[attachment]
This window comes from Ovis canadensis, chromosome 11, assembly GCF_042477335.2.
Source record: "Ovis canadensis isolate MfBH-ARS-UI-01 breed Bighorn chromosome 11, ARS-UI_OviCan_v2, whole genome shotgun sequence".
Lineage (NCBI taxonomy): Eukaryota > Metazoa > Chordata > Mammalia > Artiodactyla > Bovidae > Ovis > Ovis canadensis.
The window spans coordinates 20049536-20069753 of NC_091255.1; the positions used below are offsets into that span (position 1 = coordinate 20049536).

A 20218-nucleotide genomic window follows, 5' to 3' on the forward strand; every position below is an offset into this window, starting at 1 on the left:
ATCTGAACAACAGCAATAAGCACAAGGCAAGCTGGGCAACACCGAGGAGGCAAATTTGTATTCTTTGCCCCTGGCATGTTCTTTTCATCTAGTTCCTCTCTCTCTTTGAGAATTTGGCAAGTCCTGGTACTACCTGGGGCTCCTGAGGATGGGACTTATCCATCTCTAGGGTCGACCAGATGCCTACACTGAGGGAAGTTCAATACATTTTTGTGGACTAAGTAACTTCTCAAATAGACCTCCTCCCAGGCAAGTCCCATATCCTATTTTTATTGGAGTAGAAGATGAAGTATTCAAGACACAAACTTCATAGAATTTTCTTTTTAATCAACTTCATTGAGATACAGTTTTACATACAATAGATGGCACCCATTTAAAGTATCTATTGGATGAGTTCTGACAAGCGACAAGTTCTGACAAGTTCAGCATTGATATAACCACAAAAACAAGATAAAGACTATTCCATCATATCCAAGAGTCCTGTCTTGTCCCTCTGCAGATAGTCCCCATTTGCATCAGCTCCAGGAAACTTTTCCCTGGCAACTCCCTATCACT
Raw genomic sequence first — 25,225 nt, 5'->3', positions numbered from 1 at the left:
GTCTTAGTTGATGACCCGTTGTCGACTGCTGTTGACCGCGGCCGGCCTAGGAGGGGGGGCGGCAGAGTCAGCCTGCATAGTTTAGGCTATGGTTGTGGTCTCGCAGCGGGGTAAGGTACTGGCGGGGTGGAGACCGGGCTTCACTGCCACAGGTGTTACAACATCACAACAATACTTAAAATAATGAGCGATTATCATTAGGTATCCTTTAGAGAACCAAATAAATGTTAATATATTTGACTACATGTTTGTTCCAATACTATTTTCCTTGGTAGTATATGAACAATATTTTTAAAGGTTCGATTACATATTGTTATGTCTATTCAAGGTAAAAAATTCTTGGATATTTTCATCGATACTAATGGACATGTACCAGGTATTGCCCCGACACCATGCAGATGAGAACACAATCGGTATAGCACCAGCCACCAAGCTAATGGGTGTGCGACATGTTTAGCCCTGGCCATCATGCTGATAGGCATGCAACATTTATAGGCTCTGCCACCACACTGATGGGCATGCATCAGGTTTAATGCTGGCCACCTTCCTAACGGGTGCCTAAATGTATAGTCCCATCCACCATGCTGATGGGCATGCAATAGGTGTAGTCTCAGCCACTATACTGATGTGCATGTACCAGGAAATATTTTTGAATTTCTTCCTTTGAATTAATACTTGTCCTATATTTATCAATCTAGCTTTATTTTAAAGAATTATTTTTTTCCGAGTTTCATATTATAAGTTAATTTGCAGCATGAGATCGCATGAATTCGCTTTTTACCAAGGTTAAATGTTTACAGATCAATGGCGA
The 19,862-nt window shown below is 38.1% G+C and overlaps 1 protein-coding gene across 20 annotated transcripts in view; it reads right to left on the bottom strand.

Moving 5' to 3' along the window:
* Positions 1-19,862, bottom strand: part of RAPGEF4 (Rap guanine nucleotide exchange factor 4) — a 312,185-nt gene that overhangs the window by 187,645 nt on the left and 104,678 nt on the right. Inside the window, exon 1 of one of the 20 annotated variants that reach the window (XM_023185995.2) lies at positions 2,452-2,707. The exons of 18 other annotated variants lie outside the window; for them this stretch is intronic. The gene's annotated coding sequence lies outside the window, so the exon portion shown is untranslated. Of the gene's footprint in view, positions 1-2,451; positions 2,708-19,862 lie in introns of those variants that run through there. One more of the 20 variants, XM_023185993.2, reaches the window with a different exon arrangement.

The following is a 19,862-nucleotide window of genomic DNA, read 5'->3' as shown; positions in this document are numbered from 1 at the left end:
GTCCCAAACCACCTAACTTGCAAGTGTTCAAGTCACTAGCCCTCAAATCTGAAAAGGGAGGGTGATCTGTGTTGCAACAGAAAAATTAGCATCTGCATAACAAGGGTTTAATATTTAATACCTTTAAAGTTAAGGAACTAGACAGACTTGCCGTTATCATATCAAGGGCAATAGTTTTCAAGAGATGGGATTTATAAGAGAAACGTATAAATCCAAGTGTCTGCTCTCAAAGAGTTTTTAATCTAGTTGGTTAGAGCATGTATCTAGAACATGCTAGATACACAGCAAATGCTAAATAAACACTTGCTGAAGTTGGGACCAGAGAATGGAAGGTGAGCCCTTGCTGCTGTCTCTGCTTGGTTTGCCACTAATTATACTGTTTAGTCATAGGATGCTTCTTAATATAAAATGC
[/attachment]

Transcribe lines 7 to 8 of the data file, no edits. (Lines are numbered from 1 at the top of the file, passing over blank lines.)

Raw genomic sequence first — 25,225 nt, 5'->3', positions numbered from 1 at the left:
GTCTTAGTTGATGACCCGTTGTCGACTGCTGTTGACCGCGGCCGGCCTAGGAGGGGGGGCGGCAGAGTCAGCCTGCATAGTTTAGGCTATGGTTGTGGTCTCGCAGCGGGGTAAGGTACTGGCGGGGTGGAGACCGGGCTTCACTGCCACAGGTGTTACAACATCACAACAATACTTAAAATAATGAGCGATTATCATTAGGTATCCTTTAGAGAACCAAATAAATGTTAATATATTTGACTACATGTTTGTTCCAATACTATTTTCCTTGGTAGTATATGAACAATATTTTTAAAGGTTCGATTACATATTGTTATGTCTATTCAAGGTAAAAAATTCTTGGATATTTTCATCGATACTAATGGACATGTACCAGGTATTGCCCCGACACCATGCAGATGAGAACACAATCGGTATAGCACCAGCCACCAAGCTAATGGGTGTGCGACATGTTTAGCCCTGGCCATCATGCTGATAGGCATGCAACATTTATAGGCTCTGCCACCACACTGATGGGCATGCATCAGGTTTAATGCTGGCCACCTTCCTAACGGGTGCCTAAATGTATAGTCCCATCCACCATGCTGATGGGCATGCAATAGGTGTAGTCTCAGCCACTATACTGATGTGCATGTACCAGGAAATATTTTTGAATTTCTTCCTTTGAATTAATACTTGTCCTATATTTATCAATCTAGCTTTATTTTAAAGAATTATTTTTTTCCGAGTTTCATATTATAAGTTAATTTGCAGCATGAGATCGCATGAATTCGCTTTTTACCAAGGTTAAATGTTTACAGATCAATGGCGA